The delicious no-fuss diet that can ward off depression 20



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It’s one of the diets that doesn’t encourage elimination of certain foods, and is so good you’ll want to do it all the time. Also, it’s now been shown to improve your mental health.

The Mediterranean Diet, taking cues from the Greeks, follows these commandments:

  1. Use olive oil as the main added fat (around 60 ml/day);
  2. Eat vegetables with every meal (include 100g leafy greens and 100g tomatoes, and 200g other vegetables/day);
  3. Include at least two legumes meals (250g serve) per week;
  4. Eat at least two servings of fish (150-200g serves) per week and include oily fish: for example Atlantic and Australian salmon, blue-eye trevalla, blue mackerel, gemfish, canned sardines, and canned salmon. Canned tuna is not as high in the important fish oil omega-3, but still a good choice to include in your fish serves.
  5. Eat smaller portions of meat (beef, lamb, pork and chicken) and less often (no more than once or twice a week);
  6. Eat fresh fruit every day and dried fruit and nuts as snacks or dessert;
  7. Eat yoghurt everyday (about 200g) and cheese in moderation (about 30 to 40 grams per day);
  8. Include wholegrain breads and cereals with meals (aim for 3-4 slices of bread per day);
  9. Consume wine in moderation (one standard drink a day, which is about 100 ml), always with meals and don’t get drunk. Try and have a couple of alcohol free days a week;
  10. Have sweets or sweet drinks for special occasions only.

Sounds great doesn’t it? Science thinks so too with researchers from the Seguimiento Universidad de Navarra (SUN) Project finding that this diet, especially with its high intake of olive oil, could prevent the occurrence of depression.

The study of more than 15,000 people, published in BMC Medicine Journal, showed three similar diets, namely the Mediterranean Diet, Pro-Dietary Pattern and the Alternative Health Eating Index, were proven to produce positive effects on one’s mental health.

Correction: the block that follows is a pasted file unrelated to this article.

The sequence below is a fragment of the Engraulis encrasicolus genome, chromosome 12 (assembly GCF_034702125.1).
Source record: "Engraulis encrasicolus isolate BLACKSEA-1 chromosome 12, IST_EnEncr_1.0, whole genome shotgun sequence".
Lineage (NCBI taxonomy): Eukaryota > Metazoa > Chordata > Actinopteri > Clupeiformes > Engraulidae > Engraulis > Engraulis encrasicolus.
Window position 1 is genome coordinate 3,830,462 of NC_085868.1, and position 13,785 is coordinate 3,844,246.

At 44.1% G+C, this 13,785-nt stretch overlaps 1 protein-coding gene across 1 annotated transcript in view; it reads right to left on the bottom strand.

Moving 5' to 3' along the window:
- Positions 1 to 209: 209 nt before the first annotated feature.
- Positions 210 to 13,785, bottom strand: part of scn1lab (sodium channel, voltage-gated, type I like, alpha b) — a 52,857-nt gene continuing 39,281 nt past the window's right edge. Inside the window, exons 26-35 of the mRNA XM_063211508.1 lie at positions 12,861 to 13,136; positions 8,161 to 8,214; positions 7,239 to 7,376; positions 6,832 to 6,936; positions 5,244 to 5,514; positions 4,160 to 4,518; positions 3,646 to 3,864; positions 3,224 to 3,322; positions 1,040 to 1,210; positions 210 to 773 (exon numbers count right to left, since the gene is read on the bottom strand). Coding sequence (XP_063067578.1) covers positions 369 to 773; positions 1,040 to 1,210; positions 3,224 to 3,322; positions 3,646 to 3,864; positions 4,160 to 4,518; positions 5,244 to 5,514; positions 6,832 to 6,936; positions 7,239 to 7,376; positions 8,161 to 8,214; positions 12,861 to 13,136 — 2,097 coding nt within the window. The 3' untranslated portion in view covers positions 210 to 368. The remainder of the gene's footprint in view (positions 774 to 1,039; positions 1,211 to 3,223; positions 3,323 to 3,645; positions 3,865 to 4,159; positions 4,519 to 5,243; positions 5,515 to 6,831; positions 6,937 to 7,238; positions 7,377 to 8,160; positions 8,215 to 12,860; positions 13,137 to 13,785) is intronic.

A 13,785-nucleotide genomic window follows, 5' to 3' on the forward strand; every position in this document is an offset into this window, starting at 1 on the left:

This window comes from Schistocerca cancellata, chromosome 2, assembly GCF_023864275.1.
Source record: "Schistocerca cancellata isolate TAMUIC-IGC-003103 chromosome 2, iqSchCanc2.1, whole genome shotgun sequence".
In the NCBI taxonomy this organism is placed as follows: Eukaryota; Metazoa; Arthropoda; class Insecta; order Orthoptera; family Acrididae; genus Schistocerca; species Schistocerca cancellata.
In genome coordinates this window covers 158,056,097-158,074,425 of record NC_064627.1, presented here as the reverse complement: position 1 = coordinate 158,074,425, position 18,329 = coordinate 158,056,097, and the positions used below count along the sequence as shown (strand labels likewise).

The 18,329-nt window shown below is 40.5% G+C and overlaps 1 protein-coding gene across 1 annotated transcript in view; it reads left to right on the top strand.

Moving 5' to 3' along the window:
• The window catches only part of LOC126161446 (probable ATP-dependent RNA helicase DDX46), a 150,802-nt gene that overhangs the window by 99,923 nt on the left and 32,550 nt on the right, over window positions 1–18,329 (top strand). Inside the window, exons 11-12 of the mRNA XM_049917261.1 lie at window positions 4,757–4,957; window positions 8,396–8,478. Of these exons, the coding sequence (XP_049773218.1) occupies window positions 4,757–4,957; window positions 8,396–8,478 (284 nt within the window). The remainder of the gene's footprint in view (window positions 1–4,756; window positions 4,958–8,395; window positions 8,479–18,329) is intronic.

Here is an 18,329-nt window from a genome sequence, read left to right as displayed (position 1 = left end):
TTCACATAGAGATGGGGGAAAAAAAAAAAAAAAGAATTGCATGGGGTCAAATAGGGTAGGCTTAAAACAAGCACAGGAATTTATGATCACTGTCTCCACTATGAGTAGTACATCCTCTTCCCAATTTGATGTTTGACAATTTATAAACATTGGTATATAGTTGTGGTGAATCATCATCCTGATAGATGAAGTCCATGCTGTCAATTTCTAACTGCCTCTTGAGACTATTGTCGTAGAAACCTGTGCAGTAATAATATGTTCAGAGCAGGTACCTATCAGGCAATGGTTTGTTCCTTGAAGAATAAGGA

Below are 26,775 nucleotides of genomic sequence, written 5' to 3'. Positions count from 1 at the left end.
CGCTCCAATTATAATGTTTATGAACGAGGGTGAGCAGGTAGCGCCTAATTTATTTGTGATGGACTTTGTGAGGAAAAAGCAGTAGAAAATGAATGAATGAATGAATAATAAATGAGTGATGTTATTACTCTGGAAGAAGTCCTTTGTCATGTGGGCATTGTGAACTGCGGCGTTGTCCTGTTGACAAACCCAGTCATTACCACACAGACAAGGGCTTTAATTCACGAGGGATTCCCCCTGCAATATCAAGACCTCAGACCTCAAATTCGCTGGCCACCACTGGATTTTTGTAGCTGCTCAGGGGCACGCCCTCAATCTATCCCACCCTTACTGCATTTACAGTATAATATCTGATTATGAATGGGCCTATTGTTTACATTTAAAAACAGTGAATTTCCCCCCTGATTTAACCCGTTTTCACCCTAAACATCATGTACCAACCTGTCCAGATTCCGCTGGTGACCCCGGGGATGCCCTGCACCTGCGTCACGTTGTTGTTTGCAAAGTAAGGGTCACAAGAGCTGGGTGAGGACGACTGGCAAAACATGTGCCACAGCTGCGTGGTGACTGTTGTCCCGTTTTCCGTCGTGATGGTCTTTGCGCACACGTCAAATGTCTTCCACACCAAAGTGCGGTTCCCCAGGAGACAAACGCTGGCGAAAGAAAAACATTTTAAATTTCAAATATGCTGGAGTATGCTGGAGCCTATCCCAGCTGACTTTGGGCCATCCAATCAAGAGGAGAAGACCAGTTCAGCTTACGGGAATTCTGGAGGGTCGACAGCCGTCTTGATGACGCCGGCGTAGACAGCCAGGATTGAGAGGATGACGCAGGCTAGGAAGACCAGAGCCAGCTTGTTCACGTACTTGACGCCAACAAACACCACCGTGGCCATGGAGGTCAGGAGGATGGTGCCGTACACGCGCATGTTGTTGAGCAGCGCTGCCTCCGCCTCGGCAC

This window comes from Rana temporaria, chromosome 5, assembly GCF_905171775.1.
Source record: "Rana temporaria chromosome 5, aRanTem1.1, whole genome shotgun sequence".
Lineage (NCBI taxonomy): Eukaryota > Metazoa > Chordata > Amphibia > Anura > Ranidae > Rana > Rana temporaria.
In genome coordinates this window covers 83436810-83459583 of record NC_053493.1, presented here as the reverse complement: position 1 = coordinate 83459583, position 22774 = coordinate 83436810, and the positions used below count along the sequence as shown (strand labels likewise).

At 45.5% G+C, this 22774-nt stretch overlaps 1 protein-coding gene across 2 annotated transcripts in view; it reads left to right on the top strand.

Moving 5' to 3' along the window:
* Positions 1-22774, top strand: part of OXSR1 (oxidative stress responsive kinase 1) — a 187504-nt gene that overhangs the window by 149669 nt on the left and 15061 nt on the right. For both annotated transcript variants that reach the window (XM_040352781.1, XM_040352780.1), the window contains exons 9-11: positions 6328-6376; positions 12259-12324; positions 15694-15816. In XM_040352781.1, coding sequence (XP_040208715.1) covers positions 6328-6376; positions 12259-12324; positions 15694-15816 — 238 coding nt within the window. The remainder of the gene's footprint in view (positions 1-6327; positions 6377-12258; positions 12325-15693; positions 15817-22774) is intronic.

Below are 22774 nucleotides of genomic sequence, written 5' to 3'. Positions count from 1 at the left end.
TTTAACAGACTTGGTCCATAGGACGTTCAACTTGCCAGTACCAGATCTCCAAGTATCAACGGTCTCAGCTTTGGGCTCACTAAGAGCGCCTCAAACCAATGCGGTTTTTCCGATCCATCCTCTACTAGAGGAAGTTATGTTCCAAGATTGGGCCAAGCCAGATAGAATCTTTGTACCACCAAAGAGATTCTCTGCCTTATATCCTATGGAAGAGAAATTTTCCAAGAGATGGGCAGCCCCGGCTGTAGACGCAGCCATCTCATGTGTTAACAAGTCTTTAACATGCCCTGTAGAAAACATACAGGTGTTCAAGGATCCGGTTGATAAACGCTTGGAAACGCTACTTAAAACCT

The scientists found just how crucial omega-3 fatty acids, fruits, nuts and vegetables are to decreasing the risk of depression.

Dr Almudena Sanchez-Villegas, from the University of Las Palmas de Gran Canaria told Mail Online, “We wanted to understand what role nutrition plays in mental health, as we believe certain dietary patterns could protect our minds”.

“These diets are all associated with physical health benefits and now we find that they could have a positive effect on our mental health. The protective role is ascribed to the foods’ nutritional properties, where nuts, legumes, fruits and vegetables, all sources of omega-3 fatty acids, vitamins and minerals, could reduce the risk of depression”.


Tell us, would you give the Mediterranean Diet a go? Have you already? What benefits have you see in your physical and mental health?

Starts at 60 Writers

The Starts at 60 writers team seek out interesting topics and write them especially for you.

  1. My eating habits in a nutshell (hate that word diet). Only these days I’m likely to have a beer instead of a wine. I know it’s not food, but exercise has to be mentioned if you’re talking about depression. Nothing like a good walk to combat the blues. Especially if you like getting back to nature like I do.

    1 REPLY
  2. I don’t know about the legumes, but everything else sounds good will ‘try’. Thanks.

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    • If you’re not keen on legumes, try putting a tin of lentils in a stew at the beginning. They disappear and you can’t taste them and they help thicken the stew and add tons of fibre and nutrients.

  3. Busy doing this with my grand daughter at the moment. No processed food! We have mostly eaten like this,but my enemy was fizzy drinks and patisserie and chocolate,which thank heavens are part of my past life!

  4. Got into greek food 60+ years ago. My ex is Greek so when I go to Sydney in November to catch up with my step daughter’s it will be Greek food and yes I’ll be cooking while I’m there it’s the least I can do. 😉

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